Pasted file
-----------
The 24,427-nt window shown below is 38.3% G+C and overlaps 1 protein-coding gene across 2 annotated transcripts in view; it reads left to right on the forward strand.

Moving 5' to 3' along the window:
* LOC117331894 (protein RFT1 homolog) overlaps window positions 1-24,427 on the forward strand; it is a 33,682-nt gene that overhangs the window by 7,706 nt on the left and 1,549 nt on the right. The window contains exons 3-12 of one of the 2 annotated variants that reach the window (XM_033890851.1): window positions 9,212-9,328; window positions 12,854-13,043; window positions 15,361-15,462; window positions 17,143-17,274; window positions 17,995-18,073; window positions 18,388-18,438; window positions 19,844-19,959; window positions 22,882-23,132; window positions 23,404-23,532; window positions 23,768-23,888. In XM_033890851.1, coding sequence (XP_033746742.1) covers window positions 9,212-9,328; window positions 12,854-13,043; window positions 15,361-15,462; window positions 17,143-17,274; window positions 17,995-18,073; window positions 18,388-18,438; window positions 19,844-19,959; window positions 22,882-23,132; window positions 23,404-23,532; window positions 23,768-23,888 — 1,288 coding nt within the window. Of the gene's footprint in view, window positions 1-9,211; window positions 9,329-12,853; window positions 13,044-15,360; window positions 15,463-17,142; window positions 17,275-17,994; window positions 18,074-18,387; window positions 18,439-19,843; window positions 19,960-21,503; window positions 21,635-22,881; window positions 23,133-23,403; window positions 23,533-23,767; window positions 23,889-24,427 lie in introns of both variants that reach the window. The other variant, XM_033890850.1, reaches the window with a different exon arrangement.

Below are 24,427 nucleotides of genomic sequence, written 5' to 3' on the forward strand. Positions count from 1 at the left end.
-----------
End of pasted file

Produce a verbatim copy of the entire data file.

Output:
The 24,427-nt window shown below is 38.3% G+C and overlaps 1 protein-coding gene across 2 annotated transcripts in view; it reads left to right on the forward strand.

Moving 5' to 3' along the window:
* LOC117331894 (protein RFT1 homolog) overlaps window positions 1-24,427 on the forward strand; it is a 33,682-nt gene that overhangs the window by 7,706 nt on the left and 1,549 nt on the right. The window contains exons 3-12 of one of the 2 annotated variants that reach the window (XM_033890851.1): window positions 9,212-9,328; window positions 12,854-13,043; window positions 15,361-15,462; window positions 17,143-17,274; window positions 17,995-18,073; window positions 18,388-18,438; window positions 19,844-19,959; window positions 22,882-23,132; window positions 23,404-23,532; window positions 23,768-23,888. In XM_033890851.1, coding sequence (XP_033746742.1) covers window positions 9,212-9,328; window positions 12,854-13,043; window positions 15,361-15,462; window positions 17,143-17,274; window positions 17,995-18,073; window positions 18,388-18,438; window positions 19,844-19,959; window positions 22,882-23,132; window positions 23,404-23,532; window positions 23,768-23,888 — 1,288 coding nt within the window. Of the gene's footprint in view, window positions 1-9,211; window positions 9,329-12,853; window positions 13,044-15,360; window positions 15,463-17,142; window positions 17,275-17,994; window positions 18,074-18,387; window positions 18,439-19,843; window positions 19,960-21,503; window positions 21,635-22,881; window positions 23,133-23,403; window positions 23,533-23,767; window positions 23,889-24,427 lie in introns of both variants that reach the window. The other variant, XM_033890850.1, reaches the window with a different exon arrangement.

Below are 24,427 nucleotides of genomic sequence, written 5' to 3' on the forward strand. Positions count from 1 at the left end.